Recent studies have shown that two-way bilingual education can potentially benefit both English and non-English speaking students. Instead of viewing English learner students as "problems" that require remedial "fixing," administrators of two-way bilingual enrichment programs can use students' linguistic and cultural experiences as a resource (Thomas and Collier 37-38). The two-way bilingual programs proposed involve a near-equal use of instruction time and grading in both English and the non-English language. The program would produce active bilingual students, supported by engaged parents and school administrators. Teachers would combine non-English students with English students to create a heterogeneous class in which a symbiotic relationship exists between both types of student, and they could learn from each other (Thomas and Collier 39). This system is radical and would require special demographics in order to be successful and promote enrichment on behalf of both groups of students. However, this future model could be a possibility, especially since language-minority students are predicted to account for about 40% of the school-age population by the 2030s (Thomas and Collier 40).

Although such revolutionary systems are not necessary everywhere, the aforementioned two-way bilingual education program would encourage the inclusion and grateful acceptance of language-minority students. Conversely, refusal to implement these programs could threaten to incur great losses on both native English and non-English speakers alike. Recent bilingual studies have clearly shown that "in controlled studies of cognitive performance across the life span, bilinguals consistently outperform their monolingual counterparts" (Bialystok 233). Language laws hoping to make English the only language in schools could possibly eradicate any opportunities for language minority students to learn English at the same rate as their peers. In some areas of California, "one out of every three students is a Spanish/English bilingual learner" and any truncation of bilingual programs would inhibit the education and acculturation processes of these students (Mora 45). These official English policies that narrow-mindedly promote the "security" of the English language at the cost of other minorities will include the collateral "loss of other languages and the sacrifice of valuable linguistic skills" (Mora 46). Eradication of bilingualism at best deprives both native English and non-English speakers of an invaluable asset. At worst, a student may suffer a linguistic loss from which there is little or no return.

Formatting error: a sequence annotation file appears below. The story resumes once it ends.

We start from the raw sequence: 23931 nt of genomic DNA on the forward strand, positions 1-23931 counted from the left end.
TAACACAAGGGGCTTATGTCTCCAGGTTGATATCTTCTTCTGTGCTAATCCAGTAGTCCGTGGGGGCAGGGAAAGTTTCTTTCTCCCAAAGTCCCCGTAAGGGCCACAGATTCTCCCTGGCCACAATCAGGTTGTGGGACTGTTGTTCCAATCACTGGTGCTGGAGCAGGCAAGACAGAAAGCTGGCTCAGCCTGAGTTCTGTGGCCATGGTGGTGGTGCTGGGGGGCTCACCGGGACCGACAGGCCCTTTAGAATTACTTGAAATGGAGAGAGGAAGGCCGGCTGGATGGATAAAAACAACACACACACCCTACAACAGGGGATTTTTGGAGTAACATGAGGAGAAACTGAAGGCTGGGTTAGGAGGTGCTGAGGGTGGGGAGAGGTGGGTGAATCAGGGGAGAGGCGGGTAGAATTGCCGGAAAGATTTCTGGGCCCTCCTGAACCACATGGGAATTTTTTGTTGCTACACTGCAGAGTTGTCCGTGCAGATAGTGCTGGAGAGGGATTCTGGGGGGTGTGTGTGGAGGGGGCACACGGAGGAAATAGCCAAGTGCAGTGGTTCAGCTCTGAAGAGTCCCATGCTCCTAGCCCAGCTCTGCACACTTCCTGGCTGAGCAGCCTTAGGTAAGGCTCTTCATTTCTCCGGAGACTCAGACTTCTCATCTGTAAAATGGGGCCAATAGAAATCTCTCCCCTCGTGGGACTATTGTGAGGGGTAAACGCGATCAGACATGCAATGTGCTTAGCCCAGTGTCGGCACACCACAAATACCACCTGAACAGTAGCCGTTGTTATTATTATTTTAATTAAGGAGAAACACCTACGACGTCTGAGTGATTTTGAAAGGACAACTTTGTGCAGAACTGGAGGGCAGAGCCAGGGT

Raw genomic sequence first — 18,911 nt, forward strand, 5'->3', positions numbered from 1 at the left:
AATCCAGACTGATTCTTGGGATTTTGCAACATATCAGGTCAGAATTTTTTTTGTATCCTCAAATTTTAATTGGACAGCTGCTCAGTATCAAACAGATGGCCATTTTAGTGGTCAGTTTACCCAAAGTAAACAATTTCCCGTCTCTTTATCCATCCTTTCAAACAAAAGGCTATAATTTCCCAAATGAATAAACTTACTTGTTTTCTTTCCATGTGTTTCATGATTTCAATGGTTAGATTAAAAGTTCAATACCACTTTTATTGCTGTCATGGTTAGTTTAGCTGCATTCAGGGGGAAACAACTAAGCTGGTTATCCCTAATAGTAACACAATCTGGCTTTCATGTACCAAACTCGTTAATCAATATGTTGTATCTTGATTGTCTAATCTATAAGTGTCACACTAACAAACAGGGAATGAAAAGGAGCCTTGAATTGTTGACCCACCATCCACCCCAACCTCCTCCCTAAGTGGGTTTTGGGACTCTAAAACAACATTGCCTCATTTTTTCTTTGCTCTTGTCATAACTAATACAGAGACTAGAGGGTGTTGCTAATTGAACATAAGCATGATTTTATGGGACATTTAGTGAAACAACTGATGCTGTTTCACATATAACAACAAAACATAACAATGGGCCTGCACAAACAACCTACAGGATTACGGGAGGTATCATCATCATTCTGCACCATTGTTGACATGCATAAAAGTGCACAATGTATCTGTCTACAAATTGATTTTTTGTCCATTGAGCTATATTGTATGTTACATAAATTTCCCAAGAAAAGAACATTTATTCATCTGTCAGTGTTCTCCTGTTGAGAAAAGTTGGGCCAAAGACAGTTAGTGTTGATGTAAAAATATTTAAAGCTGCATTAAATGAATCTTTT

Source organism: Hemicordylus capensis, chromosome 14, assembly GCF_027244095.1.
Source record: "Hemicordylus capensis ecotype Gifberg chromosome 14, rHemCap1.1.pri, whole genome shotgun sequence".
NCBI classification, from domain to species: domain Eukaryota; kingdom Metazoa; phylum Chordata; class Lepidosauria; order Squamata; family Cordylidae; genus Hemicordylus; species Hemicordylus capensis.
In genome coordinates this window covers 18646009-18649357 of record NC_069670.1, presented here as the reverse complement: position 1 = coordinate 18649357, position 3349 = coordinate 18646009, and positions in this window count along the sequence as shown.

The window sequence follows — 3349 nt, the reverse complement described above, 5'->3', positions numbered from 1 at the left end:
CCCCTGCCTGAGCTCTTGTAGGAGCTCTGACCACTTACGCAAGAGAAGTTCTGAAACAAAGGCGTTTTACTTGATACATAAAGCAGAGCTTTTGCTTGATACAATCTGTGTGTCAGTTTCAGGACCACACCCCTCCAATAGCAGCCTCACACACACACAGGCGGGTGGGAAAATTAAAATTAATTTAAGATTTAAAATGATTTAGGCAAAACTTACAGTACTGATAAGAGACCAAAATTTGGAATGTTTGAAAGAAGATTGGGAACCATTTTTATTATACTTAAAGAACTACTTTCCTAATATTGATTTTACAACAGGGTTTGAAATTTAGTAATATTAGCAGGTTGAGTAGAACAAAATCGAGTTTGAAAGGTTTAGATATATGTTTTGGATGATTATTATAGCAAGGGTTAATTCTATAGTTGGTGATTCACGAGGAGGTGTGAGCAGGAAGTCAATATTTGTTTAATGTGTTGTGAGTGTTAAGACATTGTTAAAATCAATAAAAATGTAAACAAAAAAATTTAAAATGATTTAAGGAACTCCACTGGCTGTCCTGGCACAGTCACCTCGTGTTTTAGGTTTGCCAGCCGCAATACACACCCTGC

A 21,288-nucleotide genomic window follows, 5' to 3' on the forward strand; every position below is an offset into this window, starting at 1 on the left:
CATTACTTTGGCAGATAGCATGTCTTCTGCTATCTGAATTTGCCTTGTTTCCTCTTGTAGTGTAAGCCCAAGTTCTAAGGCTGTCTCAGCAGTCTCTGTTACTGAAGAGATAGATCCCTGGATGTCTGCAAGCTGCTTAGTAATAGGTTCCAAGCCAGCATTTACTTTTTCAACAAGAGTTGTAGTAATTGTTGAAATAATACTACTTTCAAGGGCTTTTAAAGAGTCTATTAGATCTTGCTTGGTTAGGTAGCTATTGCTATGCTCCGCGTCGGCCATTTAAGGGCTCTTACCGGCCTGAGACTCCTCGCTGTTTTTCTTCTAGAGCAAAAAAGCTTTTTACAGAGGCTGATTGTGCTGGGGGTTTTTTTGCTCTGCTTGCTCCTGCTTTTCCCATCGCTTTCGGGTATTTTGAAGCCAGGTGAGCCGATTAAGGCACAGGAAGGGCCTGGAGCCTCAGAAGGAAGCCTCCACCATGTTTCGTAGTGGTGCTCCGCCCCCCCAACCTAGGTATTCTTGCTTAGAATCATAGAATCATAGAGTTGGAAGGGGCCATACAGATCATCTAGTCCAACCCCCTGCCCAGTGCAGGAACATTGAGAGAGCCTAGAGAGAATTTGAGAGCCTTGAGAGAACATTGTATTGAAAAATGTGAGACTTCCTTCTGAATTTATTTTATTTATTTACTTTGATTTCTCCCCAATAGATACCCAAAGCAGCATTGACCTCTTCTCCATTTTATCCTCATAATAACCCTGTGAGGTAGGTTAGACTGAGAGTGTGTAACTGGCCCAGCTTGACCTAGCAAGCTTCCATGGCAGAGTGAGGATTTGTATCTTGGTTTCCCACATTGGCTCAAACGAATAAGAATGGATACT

Assimilation, integration, acculturation—whatever we want to call adjustment into American society—should not require the sacrifice of an equally rich culture integral to the individual's identity. Surely I appreciate the advantages that my English skills have brought me, but I also mourn the loss of my familiarity with the Chinese language. Such a loss has already begun to alienate me from my parents' culture. English language policies in the United States should reflect our nation’s championed values of diversity and acceptance. Language practices should not be forced and enforced through an exclusionary and discriminatory piece of legislation that violates the fundamental ideals on which this nation was founded. Instead, language policies should allow Americans to grow together by facilitating and supporting programs that allow cross-cultural communication and draw from the invaluable experiences of others' unique languages and cultures.

Works Cited

Alba, Richard, et al. “Only English by the Third Generation? Loss and Preservation of the Mother Tongue among the Grandchildren of Contemporary Immigrants.” Demography 39.3 (2002): 467-484. JSTOR. Web. 8 May 2014.

Baron, Dennis. “Federal English.” Language Loyalties. Ed. James Crawford. Chicago: The University of Chicago, 1992. 36-40. Print.

Bialstok, Ellen. “Reshaping the Mind: The Benefits of Bilingualism.” Canadian Journal of Experimental Psychology 65.4 (2011): 229-235. American Psychological Association. Web. 8 May 2014.

Branach-Kallas, Anna. “Between the Diaspora and the Nation: Multicultural Identity Negotiations in Selected Asian-Canadian Writings.” Beyond Imagined Uniqueness: Nationalisms in Contemporary Perspectives. Burbick, Joan, and William Glass, eds. Newcastle: Cambridge Scholars Publishing, 2010. 347-366. Print.

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Schildkraut, Deborah. "Official-English and the States: Influences on Declaring English the Official Language in the United States." Political Research Quarterly. 54.2 (2001): 445-457. JSTOR. Web. 2 Apr. 2014.

Thomas, Wayne and Virginia Collier. “Two-Way Bilingual Programs Benefit Both English- and Non-English-Speaking Students.” Bilingual Education. Ed. Loreta Medina. San Diego: Greenhaven Press, 2003. 36-40. Print.

United States. House of Representatives. Committee on Education and the Workforce. Subcommittee on Education Reform. English as the Official Language. 109th Cong., 2nd sess. Washington: GPO, 2006. HathiTrust. Web. 2 Apr. 2014.

United States. House of Representatives. Committee on the Judiciary. Subcommittee on Immigration, Citizenship, Refugees, Border Security, and International Law. Comprehensive Immigration Reform: Becoming Americans. 110th Cong., 1st sess. Washington: GPO, 2007. HathiTrust. Web. 18 Apr. 2014.

Valdés, Guadalupe. “Bilingual Individuals and Language-Based Discrimination: Advancing the State of the Law on Language Rights.” Language Ideologies: Critical Perspectives on the Official English Movement. Ed. Roseann González and Ildikó Melis. Urbana, Ill.: National Council of Teachers of English, 2001. 140-170. Print